Analysing terrain data
The exposure grade does not take into account objective hazards (stone fall, seracs, etc) but only the consequences of the skier falling.
Low Exposure (E1): Exposure is limited to that of the slope itself. Getting hurt is still likely if the slope is steep and/or the snow is hard.
Medium Exposure (E2): As well as the slope itself, there are some obstacles (such as rock outcrops) which could aggravate injury.
High Exposure (E3): In case of a fall, death is highly likely.
Extreme Exposure (E4): In case of a fall, the skier faces certain death.
Less well known but much more fun than the Grand Couloir but it requires a little but very steep uphill bootpack.
From the top of Saulire go along the ridge into the Grand Couloir now stay high follow the rock to your left go under the first spire and then look up to see the gap into the next Couloir.
Shoulder your skis, it's too short to warrant putting them on your back pack and bootpack the 30-50m up the steep section to the entrance of the Couloir.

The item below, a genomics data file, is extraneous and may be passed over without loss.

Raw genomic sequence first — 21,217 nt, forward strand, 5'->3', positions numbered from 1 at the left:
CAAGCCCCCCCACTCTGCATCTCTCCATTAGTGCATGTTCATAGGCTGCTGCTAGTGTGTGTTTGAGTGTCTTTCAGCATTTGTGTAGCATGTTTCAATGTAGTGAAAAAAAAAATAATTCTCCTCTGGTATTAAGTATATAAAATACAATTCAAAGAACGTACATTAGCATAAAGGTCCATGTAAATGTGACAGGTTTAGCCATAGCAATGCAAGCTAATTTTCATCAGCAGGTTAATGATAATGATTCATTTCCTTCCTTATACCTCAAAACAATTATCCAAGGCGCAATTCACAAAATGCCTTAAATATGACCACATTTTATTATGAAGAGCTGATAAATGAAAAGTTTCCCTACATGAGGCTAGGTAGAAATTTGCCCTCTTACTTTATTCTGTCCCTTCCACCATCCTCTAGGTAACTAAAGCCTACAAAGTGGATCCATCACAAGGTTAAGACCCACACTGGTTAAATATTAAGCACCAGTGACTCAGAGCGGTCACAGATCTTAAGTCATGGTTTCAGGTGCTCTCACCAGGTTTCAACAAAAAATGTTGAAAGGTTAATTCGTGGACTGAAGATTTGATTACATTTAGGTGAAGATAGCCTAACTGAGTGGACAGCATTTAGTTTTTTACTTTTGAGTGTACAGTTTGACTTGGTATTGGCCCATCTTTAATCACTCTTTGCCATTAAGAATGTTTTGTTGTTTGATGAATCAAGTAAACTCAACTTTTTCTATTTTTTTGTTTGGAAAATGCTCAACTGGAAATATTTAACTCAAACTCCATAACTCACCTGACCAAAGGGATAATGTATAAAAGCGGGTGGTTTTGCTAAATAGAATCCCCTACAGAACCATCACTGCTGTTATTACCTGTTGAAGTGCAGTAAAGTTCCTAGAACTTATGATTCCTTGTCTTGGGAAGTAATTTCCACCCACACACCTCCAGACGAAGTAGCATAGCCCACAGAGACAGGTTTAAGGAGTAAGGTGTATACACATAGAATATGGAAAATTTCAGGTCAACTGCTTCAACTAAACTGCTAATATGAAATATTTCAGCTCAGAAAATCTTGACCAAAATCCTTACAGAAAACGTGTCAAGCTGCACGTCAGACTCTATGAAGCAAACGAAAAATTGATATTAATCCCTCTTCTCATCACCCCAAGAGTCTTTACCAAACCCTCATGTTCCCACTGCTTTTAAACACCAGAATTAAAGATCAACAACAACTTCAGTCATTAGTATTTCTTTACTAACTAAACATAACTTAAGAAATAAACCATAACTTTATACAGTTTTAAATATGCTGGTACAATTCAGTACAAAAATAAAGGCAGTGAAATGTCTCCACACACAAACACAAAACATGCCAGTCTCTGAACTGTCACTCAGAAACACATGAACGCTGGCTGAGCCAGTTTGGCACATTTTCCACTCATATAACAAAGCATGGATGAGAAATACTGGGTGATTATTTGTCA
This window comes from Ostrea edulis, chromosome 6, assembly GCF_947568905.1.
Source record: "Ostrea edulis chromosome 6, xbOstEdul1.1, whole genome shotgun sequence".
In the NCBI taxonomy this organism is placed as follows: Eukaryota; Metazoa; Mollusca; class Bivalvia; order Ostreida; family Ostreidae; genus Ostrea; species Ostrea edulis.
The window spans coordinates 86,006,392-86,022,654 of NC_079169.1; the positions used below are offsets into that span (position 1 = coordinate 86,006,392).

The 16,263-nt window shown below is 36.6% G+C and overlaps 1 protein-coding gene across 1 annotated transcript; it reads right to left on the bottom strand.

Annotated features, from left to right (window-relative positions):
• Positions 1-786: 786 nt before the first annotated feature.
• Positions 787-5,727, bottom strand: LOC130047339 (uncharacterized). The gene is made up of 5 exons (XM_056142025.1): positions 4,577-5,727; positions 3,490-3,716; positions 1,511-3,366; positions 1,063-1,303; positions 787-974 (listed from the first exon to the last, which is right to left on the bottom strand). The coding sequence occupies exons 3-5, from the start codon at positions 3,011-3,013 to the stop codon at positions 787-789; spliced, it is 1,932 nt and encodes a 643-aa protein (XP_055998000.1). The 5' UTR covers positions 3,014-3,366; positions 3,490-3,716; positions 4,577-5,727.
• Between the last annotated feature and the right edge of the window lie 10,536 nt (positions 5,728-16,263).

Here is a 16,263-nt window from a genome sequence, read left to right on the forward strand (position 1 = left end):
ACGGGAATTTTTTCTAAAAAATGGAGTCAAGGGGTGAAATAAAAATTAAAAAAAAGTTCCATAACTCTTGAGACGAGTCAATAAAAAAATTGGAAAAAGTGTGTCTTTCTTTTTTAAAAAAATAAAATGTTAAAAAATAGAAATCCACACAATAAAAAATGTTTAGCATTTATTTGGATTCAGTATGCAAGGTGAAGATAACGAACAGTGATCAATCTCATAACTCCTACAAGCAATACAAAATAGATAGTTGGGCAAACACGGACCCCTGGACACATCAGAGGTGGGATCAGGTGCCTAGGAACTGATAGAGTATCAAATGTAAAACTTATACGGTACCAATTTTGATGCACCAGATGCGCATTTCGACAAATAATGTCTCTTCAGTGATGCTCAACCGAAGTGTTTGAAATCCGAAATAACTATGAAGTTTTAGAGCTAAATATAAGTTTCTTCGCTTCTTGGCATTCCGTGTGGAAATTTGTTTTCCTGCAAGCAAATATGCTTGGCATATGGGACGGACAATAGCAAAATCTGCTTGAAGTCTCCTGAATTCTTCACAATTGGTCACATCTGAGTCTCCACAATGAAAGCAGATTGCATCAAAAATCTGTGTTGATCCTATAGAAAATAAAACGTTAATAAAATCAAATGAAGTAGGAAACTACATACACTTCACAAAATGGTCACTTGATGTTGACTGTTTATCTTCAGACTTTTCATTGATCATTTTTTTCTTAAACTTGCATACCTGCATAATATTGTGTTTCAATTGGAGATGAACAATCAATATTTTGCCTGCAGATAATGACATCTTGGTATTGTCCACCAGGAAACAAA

Unless you are a very early bird there will already be a boot track to follow.
The top is often a small narrow ledge.
It can be tricky for some to get their skis back on, be careful and take your time- the run down is well worth the wait.
The start is a bit narrow and steepish but then opens up nicely and mellows out before rejoining the Red Saulire run back into the Courchevel side Saulire lift station. Additional information: - The start is along the access to the Grand Couloir which is considered to be one of the hardest marked runs in the 3 Valleys - The whole Couloir is potential avalanche terrain so carrying appropriate equipment is necessary - Vertical is about 350m down this straight narrow Couloir - Top is about 40 degrees then mellows to 35 and to 30 at the end